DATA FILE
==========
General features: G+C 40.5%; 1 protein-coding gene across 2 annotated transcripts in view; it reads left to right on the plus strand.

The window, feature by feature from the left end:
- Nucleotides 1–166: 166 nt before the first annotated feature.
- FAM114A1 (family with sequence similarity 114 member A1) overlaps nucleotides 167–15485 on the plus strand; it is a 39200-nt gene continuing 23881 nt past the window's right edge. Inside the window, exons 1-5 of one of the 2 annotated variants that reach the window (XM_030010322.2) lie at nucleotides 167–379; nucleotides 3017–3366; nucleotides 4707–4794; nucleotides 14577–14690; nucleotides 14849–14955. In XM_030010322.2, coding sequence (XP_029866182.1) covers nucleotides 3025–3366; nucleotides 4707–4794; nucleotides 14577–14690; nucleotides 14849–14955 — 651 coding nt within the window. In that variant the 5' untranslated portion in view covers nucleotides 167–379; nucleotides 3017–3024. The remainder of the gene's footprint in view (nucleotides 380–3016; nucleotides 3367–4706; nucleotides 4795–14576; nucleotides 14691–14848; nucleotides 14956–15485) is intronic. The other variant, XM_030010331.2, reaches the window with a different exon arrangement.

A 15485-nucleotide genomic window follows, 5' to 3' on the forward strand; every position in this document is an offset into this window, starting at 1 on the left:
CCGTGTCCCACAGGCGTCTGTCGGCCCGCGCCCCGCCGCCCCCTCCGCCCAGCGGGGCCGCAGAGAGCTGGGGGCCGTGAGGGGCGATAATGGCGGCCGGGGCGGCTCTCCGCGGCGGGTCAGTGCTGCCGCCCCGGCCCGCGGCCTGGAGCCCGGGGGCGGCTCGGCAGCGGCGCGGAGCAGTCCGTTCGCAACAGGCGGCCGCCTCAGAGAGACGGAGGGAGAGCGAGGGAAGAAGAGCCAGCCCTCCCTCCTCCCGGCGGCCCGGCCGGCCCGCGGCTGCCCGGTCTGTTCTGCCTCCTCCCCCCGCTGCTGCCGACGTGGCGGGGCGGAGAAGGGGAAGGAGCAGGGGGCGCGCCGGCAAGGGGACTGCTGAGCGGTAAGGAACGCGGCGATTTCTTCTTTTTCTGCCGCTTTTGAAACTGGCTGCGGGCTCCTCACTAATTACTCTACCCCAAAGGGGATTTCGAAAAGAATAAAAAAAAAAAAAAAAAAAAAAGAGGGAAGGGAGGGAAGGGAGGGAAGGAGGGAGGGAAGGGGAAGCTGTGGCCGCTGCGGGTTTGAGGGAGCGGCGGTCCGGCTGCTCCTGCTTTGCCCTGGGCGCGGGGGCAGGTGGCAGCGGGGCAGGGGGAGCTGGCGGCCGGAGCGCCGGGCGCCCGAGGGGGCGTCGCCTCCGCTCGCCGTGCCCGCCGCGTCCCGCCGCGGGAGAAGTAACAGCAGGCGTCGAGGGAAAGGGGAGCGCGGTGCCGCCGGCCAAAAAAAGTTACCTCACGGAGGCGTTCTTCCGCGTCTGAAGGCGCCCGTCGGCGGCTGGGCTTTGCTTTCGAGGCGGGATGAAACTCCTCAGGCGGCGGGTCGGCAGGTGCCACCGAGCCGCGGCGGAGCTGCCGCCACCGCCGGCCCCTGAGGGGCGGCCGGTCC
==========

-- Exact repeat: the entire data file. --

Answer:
General features: G+C 40.5%; 1 protein-coding gene across 2 annotated transcripts in view; it reads left to right on the plus strand.

The window, feature by feature from the left end:
- Nucleotides 1–166: 166 nt before the first annotated feature.
- FAM114A1 (family with sequence similarity 114 member A1) overlaps nucleotides 167–15485 on the plus strand; it is a 39200-nt gene continuing 23881 nt past the window's right edge. Inside the window, exons 1-5 of one of the 2 annotated variants that reach the window (XM_030010322.2) lie at nucleotides 167–379; nucleotides 3017–3366; nucleotides 4707–4794; nucleotides 14577–14690; nucleotides 14849–14955. In XM_030010322.2, coding sequence (XP_029866182.1) covers nucleotides 3025–3366; nucleotides 4707–4794; nucleotides 14577–14690; nucleotides 14849–14955 — 651 coding nt within the window. In that variant the 5' untranslated portion in view covers nucleotides 167–379; nucleotides 3017–3024. The remainder of the gene's footprint in view (nucleotides 380–3016; nucleotides 3367–4706; nucleotides 4795–14576; nucleotides 14691–14848; nucleotides 14956–15485) is intronic. The other variant, XM_030010331.2, reaches the window with a different exon arrangement.

A 15485-nucleotide genomic window follows, 5' to 3' on the forward strand; every position in this document is an offset into this window, starting at 1 on the left:
CCGTGTCCCACAGGCGTCTGTCGGCCCGCGCCCCGCCGCCCCCTCCGCCCAGCGGGGCCGCAGAGAGCTGGGGGCCGTGAGGGGCGATAATGGCGGCCGGGGCGGCTCTCCGCGGCGGGTCAGTGCTGCCGCCCCGGCCCGCGGCCTGGAGCCCGGGGGCGGCTCGGCAGCGGCGCGGAGCAGTCCGTTCGCAACAGGCGGCCGCCTCAGAGAGACGGAGGGAGAGCGAGGGAAGAAGAGCCAGCCCTCCCTCCTCCCGGCGGCCCGGCCGGCCCGCGGCTGCCCGGTCTGTTCTGCCTCCTCCCCCCGCTGCTGCCGACGTGGCGGGGCGGAGAAGGGGAAGGAGCAGGGGGCGCGCCGGCAAGGGGACTGCTGAGCGGTAAGGAACGCGGCGATTTCTTCTTTTTCTGCCGCTTTTGAAACTGGCTGCGGGCTCCTCACTAATTACTCTACCCCAAAGGGGATTTCGAAAAGAATAAAAAAAAAAAAAAAAAAAAAAGAGGGAAGGGAGGGAAGGGAGGGAAGGAGGGAGGGAAGGGGAAGCTGTGGCCGCTGCGGGTTTGAGGGAGCGGCGGTCCGGCTGCTCCTGCTTTGCCCTGGGCGCGGGGGCAGGTGGCAGCGGGGCAGGGGGAGCTGGCGGCCGGAGCGCCGGGCGCCCGAGGGGGCGTCGCCTCCGCTCGCCGTGCCCGCCGCGTCCCGCCGCGGGAGAAGTAACAGCAGGCGTCGAGGGAAAGGGGAGCGCGGTGCCGCCGGCCAAAAAAAGTTACCTCACGGAGGCGTTCTTCCGCGTCTGAAGGCGCCCGTCGGCGGCTGGGCTTTGCTTTCGAGGCGGGATGAAACTCCTCAGGCGGCGGGTCGGCAGGTGCCACCGAGCCGCGGCGGAGCTGCCGCCACCGCCGGCCCCTGAGGGGCGGCCGGTCC